The specification should ideally serve as a glossary to the claim terms so that the examiner and the public can clearly ascertain the meaning of the claim terms. Correspondence between the specification and claims is required by 37 CFR 1.75(d)(1), which provides that claim terms must find clear support or antecedent basis in the specification so that the meaning of the terms may be ascertainable by reference to the specification. Glossaries of terms used in the claims are a helpful device for ensuring adequate definition of terms used in claims. If the specification does not provide the needed support or antecedent basis for the claim terms, the specification should be objected to under 37 CFR 1.75(d)(1). See MPEP § 608.01(o) and MPEP § 2181, subsection IV. Applicant will be required to make appropriate amendment to the description to provide clear support or antecedent basis for the claim terms provided no new matter is introduced, or amend the claim.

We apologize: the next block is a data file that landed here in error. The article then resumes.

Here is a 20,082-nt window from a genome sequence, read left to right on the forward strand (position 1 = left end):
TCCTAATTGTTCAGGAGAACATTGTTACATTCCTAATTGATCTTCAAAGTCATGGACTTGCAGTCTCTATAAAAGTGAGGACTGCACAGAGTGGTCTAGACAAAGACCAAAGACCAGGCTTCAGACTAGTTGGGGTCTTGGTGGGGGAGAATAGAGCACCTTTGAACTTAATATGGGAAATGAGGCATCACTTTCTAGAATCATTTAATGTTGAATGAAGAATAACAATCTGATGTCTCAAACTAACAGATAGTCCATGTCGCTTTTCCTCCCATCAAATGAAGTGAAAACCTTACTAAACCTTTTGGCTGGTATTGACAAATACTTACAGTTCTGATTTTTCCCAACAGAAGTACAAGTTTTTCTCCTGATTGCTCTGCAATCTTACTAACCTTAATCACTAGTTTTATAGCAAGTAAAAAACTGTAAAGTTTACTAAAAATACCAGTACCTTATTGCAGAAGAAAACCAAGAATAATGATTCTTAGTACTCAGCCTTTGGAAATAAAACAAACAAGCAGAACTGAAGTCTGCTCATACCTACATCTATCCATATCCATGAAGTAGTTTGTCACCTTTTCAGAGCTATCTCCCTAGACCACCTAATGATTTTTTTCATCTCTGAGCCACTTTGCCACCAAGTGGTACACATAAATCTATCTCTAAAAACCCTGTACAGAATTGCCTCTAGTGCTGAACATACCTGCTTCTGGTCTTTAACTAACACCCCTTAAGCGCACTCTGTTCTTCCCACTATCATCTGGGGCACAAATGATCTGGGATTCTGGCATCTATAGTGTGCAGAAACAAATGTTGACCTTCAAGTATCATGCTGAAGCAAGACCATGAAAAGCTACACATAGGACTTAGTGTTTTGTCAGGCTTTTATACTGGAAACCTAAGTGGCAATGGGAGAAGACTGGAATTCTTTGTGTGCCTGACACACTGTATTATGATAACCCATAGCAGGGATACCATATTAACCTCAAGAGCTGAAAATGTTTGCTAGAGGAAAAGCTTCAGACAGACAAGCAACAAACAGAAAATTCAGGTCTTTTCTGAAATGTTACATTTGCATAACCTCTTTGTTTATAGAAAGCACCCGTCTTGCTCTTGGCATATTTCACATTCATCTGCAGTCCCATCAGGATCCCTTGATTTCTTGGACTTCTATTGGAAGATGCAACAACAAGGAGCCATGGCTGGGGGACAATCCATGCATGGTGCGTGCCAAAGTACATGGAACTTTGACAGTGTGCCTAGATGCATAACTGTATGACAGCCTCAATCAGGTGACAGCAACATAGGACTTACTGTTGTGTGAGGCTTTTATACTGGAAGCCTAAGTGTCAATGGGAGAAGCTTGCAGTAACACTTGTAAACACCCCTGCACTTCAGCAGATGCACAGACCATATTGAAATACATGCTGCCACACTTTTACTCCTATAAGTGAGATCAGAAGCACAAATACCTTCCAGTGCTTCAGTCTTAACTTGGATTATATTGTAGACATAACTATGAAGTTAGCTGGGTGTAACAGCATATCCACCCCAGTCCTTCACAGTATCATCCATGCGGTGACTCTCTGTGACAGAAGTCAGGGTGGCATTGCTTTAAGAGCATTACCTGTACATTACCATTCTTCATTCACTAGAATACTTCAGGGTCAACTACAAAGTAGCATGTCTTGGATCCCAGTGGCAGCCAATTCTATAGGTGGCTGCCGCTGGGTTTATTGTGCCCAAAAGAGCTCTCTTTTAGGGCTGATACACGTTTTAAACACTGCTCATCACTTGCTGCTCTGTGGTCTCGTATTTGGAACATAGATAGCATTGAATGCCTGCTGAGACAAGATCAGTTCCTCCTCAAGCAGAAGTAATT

A claim, although clear on its face, may also be indefinite when a conflict or inconsistency between the claimed subject matter and the specification disclosure renders the scope of the claim uncertain as inconsistency with the specification disclosure or prior art teachings may make an otherwise definite claim take on an unreasonable degree of uncertainty. In re Moore, 439 F.2d 1232, 1235-36 (CCPA 1971); In re Cohn, 438 F.2d 989, 169 USPQ 95 (CCPA 1971); In re Hammack, 427 F.2d 1378, 166 USPQ 204 (CCPA 1970). For example, a claim with a limitation of “the clamp means including a clamp body and first and second clamping members, the clamping members being supported by the clamp body” was determined to be indefinite because the terms “first and second clamping members” and “clamp body” were found to be vague in light of the specification which showed no “clamp member” structure being “supported by the clamp body.” In re Anderson, 1997 U.S. App. Lexis 167 (Fed. Cir. January 6, 1997) (unpublished). In Cohn, a claim was directed to a process of treating an aluminum surface with an alkali silicate solution and included a further limitation that the surface has an “opaque” appearance. Id. The specification, meanwhile, associated the use of an alkali silicate with a glazed or porcelain-like finish, which the specification distinguished from an opaque finish. Cohn, 438 F.2d at 993. Noting that no claim may be read apart from and independent of the supporting disclosure on which it is based, the court found that the claim was internally inconsistent based on the description, definitions and examples set forth in the specification relating to the appearance of the surface after treatment, and therefore indefinite. Id.